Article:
It is best to understand these two pillars of this Outcome (namely self-knowledge and other knowledge) not as chronologically linked – first self-knowledge and then other knowledge – but as intertwined and requiring interplay at each stage. It is a truism of the human condition that one learns about the cosmos, the world, and oneself through comparison and contrast with other things and other people, as if one were looking in a mirror of sorts that reflects back to the observer both the appearance of things and, if the mirror is of superior quality, the reality of things, at least as best as human beings can discern this. As Alexis de Tocqueville (2000) observes of the importance of civic institutions to the maintenance of a democratic republic, “Feelings and ideas are renewed, the heart enlarged, and the understanding developed only by the reciprocal action of men one upon another” (Tocqueville, 2000, p. 152). This applies to all areas of human existence but especially as it relates to self-knowledge and other knowledge. The principle of contrariety, and by extension the principle of congruity, which undergirds the ability to make reasonable and meaningful comparisons and contrasts with and between things, is a fundamental tenant of human existence. The ability to utilize these principles effectively determines one’s ability to grow in terms of self-knowledge, which is ever in relation to the other knowledge.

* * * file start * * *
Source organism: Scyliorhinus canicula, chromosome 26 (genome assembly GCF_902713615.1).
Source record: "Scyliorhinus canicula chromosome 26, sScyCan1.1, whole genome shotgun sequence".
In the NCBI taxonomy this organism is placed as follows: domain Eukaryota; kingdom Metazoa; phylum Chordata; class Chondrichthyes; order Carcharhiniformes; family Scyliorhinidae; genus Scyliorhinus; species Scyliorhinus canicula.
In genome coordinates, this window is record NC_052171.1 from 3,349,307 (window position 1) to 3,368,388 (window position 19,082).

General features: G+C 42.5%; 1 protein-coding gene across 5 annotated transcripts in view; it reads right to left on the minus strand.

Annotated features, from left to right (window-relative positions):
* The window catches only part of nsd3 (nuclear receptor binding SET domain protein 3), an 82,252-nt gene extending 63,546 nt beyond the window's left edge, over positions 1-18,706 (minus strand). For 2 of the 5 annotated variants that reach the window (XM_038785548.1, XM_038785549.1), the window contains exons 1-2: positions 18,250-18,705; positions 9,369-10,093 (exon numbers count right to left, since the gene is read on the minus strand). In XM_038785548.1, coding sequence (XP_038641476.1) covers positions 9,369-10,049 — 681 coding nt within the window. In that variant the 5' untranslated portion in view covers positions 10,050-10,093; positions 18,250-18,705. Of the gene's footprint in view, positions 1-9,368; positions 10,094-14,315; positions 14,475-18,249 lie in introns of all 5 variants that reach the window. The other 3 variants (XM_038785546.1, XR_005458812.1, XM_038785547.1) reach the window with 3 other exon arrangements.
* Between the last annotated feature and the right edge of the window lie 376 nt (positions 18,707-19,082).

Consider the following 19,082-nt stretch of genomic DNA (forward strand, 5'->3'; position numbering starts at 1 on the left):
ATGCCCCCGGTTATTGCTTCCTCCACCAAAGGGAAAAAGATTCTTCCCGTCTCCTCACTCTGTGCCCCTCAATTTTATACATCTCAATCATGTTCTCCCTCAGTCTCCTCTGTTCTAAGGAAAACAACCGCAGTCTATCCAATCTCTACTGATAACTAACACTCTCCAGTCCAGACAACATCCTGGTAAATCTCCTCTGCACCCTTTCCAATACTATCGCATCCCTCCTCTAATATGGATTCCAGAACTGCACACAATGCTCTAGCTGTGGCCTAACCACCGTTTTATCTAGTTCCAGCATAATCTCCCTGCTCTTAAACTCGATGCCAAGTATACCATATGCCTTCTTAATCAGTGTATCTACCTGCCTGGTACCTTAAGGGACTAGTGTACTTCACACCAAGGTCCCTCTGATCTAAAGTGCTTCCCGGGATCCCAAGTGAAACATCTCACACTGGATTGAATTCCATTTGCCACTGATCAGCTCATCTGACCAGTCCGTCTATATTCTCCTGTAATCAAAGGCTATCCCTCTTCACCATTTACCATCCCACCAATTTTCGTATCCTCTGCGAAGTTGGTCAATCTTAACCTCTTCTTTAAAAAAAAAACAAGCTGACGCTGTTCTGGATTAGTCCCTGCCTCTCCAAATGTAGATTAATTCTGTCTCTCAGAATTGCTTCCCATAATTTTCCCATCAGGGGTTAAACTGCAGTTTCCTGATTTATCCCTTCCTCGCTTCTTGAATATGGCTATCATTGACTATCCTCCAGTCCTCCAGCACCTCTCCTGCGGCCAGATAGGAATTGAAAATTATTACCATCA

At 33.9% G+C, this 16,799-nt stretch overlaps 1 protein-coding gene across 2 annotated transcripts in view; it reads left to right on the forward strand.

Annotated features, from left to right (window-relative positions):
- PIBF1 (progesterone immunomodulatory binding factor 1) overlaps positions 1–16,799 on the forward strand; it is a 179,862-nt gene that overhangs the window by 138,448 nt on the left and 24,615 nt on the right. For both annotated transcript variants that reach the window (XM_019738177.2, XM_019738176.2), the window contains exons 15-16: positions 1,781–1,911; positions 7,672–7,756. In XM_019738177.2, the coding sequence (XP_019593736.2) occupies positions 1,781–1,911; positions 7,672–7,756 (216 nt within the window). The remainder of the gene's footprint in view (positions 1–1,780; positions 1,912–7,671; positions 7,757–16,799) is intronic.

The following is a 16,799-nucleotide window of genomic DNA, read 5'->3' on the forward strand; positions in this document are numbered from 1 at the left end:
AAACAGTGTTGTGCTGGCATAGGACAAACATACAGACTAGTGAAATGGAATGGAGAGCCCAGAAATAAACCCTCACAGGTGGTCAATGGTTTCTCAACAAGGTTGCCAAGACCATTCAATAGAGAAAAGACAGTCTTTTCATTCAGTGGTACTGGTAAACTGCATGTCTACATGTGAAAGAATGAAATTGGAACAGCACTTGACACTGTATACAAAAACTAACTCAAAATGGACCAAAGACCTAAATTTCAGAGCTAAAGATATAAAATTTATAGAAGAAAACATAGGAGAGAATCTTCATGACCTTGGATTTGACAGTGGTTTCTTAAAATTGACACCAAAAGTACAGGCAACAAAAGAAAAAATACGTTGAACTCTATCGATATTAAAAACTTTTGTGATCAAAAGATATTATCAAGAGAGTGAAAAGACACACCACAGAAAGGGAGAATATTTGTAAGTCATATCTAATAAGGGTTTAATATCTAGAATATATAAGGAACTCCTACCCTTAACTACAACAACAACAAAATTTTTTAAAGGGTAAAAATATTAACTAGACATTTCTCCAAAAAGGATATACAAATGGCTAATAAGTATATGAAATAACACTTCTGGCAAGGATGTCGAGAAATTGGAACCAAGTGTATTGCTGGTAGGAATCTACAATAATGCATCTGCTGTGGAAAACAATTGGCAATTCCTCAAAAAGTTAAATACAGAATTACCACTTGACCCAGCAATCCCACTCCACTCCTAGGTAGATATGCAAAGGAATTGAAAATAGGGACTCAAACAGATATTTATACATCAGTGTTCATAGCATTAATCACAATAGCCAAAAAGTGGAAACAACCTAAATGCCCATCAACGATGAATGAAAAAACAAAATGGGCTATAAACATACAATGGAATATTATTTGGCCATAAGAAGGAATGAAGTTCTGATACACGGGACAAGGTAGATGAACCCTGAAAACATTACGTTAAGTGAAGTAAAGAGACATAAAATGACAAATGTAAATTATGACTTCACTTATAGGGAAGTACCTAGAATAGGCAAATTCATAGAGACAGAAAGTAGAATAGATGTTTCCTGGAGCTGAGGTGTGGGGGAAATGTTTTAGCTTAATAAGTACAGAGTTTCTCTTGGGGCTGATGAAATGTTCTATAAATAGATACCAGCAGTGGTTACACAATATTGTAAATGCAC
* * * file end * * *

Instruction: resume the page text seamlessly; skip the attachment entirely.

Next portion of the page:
The third pillar, Elevate Performance through Constructive Engagement, is best seen as the application of the first two knowledge pillars. That is, as already stated earlier, correct action presupposes correct knowledge – who we are determines what we will do, if we are seeking to act reasonably and coherently and not blithely and spastically. This applies to personal and professional interactions and equally to the life of individuals no less than to the life of states.